order to improve their performance.
Communication and cooperation with other
agents. Agents are able to communicate in order
to coordinate their activities and achieve global
The main reason of proposing cognitive agents as
the underlying technology for developing a synthetic
model of culture is that they present many capabili-
ties which simulate to some extent the cognitive ca-
pabilities of human beings. As discussed in Section
3, culture involves a series of aspects that CCAs must
model in order to capture the complexity of cultural
behaviors. The acquisition of a cultural configura-
tion by the agent requires the capacity for represen-
tation and storage of Knowledge. Knowledge bases
are a convenient approach for such requirement given
that they are attached to structures like ontologies and
desicion trees which allow computations and infer-
ences. For example, ontologies are suitable for rep-
resenting models such as those proposed by Hofstede
(Hofstede, 1991), Hall (Hall, 1966), and Trompenaars
(Trompenaars and Hampden-Turner, 1998), which
consist of a set of independent variables that describe
cultural preferences in people. In order to model such
acquisition process, CCAs require to take information
from the environment and construct a cultural config-
uration from such information. Two main capabilities
are involved: communication and perception. While
the former allows the agent to capture information
about cultural configurations of other agents and com-
pute an influence over its own cultural configurations,
the latter enables the agent to take information from
symbols in the environment.
CCAs must be assigned a specific cultural config-
uration, which is stored in their knowledge bases. The
structure of such the knowledge bases depends on the
needs of the application. For example, if the applica-
Figure 1: Integrative approach for modeling culture in cog-
nitive agents.
tion is based on the model of Hofstede, such configu-
ration can be represented as a set of values represent-
ing the cultural dimension of the model. Furthermore,
CCAs must be able to tune their culture by perceiv-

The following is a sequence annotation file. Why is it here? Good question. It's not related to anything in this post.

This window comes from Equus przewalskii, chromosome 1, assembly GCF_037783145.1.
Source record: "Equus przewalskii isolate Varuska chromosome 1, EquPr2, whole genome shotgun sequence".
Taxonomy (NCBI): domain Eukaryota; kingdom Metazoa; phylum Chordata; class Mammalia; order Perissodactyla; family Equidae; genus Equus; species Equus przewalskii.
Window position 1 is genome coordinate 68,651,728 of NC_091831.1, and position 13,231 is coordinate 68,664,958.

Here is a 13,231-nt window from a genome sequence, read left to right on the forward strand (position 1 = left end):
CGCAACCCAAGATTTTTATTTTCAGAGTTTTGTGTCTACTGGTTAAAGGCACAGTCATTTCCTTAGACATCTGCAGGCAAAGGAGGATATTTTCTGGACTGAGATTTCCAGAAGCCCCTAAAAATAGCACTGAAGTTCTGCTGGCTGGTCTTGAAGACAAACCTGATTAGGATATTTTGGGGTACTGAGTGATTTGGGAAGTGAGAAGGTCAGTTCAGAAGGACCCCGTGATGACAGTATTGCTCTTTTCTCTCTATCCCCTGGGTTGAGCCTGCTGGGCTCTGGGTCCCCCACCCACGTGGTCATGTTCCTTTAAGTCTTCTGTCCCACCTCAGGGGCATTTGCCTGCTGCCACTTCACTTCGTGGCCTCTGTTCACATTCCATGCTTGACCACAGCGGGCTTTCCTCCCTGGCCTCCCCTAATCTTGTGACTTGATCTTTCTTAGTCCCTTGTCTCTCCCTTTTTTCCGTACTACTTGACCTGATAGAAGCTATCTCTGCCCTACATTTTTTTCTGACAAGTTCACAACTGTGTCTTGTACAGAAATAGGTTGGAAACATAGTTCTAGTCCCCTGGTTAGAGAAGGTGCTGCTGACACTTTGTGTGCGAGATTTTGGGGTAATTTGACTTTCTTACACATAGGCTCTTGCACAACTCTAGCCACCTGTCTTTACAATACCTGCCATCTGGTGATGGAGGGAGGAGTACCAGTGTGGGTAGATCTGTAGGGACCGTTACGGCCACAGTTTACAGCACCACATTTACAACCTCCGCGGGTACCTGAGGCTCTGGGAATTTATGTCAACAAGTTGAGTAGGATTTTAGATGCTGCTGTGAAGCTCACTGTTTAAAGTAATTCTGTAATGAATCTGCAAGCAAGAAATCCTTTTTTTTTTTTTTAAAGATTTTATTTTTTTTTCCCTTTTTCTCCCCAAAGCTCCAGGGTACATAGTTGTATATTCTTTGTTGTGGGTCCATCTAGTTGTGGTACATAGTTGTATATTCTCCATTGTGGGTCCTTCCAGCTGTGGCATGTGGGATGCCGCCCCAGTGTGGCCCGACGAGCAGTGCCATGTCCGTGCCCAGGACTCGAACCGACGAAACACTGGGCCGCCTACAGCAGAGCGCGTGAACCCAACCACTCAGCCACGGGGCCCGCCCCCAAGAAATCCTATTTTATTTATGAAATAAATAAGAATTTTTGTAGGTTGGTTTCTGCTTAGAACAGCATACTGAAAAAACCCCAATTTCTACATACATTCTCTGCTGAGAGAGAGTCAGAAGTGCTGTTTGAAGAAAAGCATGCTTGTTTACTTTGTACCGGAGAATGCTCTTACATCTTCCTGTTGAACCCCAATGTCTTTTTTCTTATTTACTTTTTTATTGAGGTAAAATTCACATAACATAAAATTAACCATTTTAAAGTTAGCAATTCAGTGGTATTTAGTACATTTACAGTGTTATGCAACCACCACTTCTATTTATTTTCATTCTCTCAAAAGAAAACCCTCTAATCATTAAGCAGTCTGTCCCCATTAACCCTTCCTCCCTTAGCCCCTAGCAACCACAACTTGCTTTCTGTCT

ing their environment and learning from the actions of
humans and other agents. For example, a CCA whose
objective is to model the culture of a user could obtain
an initial cultural configuration based on the demo-
graphical information of the user (e.g., its nationality,
age, and sex) and personalize such configuration as
the agent learns from the actions of the user.
A CCA must embody cognitive processes to be
able to combine and make operations over different
cultural configurations in order to represent the mix-
ing of cultures of different groups. Given that cultural
configurations are stored in knowledge bases, mixing
operations are performed by reasoning and making in-
ferences over such knowledge. For example, consider
an application aimed at supporting collaboration of
users with the same nationality. It is agreed that cul-
ture of individuals with the same nationality may be
quite diverse depending on their age, sex, social po-
sition, and interests. In such case, cultural configura-
tions of different CCAs, would be based on the same
initial cultural configuration (i.e. the national culture)
and each of them will be adapted by computing the
impact of different groups to which the user belongs.
In applications involving several CCAs, each of them
must maintain a knowledge base of his own cultural
configuration, but also an own perception of the cul-
tural configuration of other CCAs.
4.2 Cognitive Architecture for CCAs
The analysis in the previous section reveals that cul-
ture is a human phenomenon that results from the op-
eration of several cognitive processes. In this line,
a computational model of culture must implement
several mechanisms associated to various cognitive
and affective processes as well as psychological con-
structs. We present an integrative cognitive frame-
work that aims to provide a favorable environment for
the unification of several computational models im-
plementing diverse cognitive and affective processes
associated to culture, such as decision making, learn-
ing, and personality (see Figure 1).
As Figure 1 shows, this integrative framework rep-
resents the underlying architecture of the CCA (level
1 in figure), which enables the emergence of cultur-
ally restricted behaviors. The architectural design
and operational assumptions of such agent architec-